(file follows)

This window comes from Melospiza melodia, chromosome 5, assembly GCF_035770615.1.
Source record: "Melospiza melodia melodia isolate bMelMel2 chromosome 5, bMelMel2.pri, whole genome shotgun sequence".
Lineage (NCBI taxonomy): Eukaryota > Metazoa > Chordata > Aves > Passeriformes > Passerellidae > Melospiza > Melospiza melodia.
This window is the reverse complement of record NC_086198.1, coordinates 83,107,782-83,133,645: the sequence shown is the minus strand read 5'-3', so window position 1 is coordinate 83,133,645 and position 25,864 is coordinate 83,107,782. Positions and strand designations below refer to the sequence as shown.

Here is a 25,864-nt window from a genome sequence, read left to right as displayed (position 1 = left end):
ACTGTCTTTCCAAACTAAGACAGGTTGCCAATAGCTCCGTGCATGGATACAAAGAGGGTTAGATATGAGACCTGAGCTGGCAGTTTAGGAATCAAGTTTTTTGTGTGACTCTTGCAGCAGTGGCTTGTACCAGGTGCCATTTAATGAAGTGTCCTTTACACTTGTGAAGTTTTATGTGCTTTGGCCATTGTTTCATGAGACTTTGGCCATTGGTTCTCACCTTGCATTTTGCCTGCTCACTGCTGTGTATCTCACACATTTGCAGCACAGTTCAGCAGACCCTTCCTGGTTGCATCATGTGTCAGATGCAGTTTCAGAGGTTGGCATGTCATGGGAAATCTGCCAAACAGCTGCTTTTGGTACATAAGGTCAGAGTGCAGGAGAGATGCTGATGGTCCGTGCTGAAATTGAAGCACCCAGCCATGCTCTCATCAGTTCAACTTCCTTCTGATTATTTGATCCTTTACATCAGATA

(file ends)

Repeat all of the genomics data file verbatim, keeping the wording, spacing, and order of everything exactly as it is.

This window comes from Melospiza melodia, chromosome 5, assembly GCF_035770615.1.
Source record: "Melospiza melodia melodia isolate bMelMel2 chromosome 5, bMelMel2.pri, whole genome shotgun sequence".
Lineage (NCBI taxonomy): Eukaryota > Metazoa > Chordata > Aves > Passeriformes > Passerellidae > Melospiza > Melospiza melodia.
This window is the reverse complement of record NC_086198.1, coordinates 83,107,782-83,133,645: the sequence shown is the minus strand read 5'-3', so window position 1 is coordinate 83,133,645 and position 25,864 is coordinate 83,107,782. Positions and strand designations below refer to the sequence as shown.

Here is a 25,864-nt window from a genome sequence, read left to right as displayed (position 1 = left end):
ACTGTCTTTCCAAACTAAGACAGGTTGCCAATAGCTCCGTGCATGGATACAAAGAGGGTTAGATATGAGACCTGAGCTGGCAGTTTAGGAATCAAGTTTTTTGTGTGACTCTTGCAGCAGTGGCTTGTACCAGGTGCCATTTAATGAAGTGTCCTTTACACTTGTGAAGTTTTATGTGCTTTGGCCATTGTTTCATGAGACTTTGGCCATTGGTTCTCACCTTGCATTTTGCCTGCTCACTGCTGTGTATCTCACACATTTGCAGCACAGTTCAGCAGACCCTTCCTGGTTGCATCATGTGTCAGATGCAGTTTCAGAGGTTGGCATGTCATGGGAAATCTGCCAAACAGCTGCTTTTGGTACATAAGGTCAGAGTGCAGGAGAGATGCTGATGGTCCGTGCTGAAATTGAAGCACCCAGCCATGCTCTCATCAGTTCAACTTCCTTCTGATTATTTGATCCTTTACATCAGATA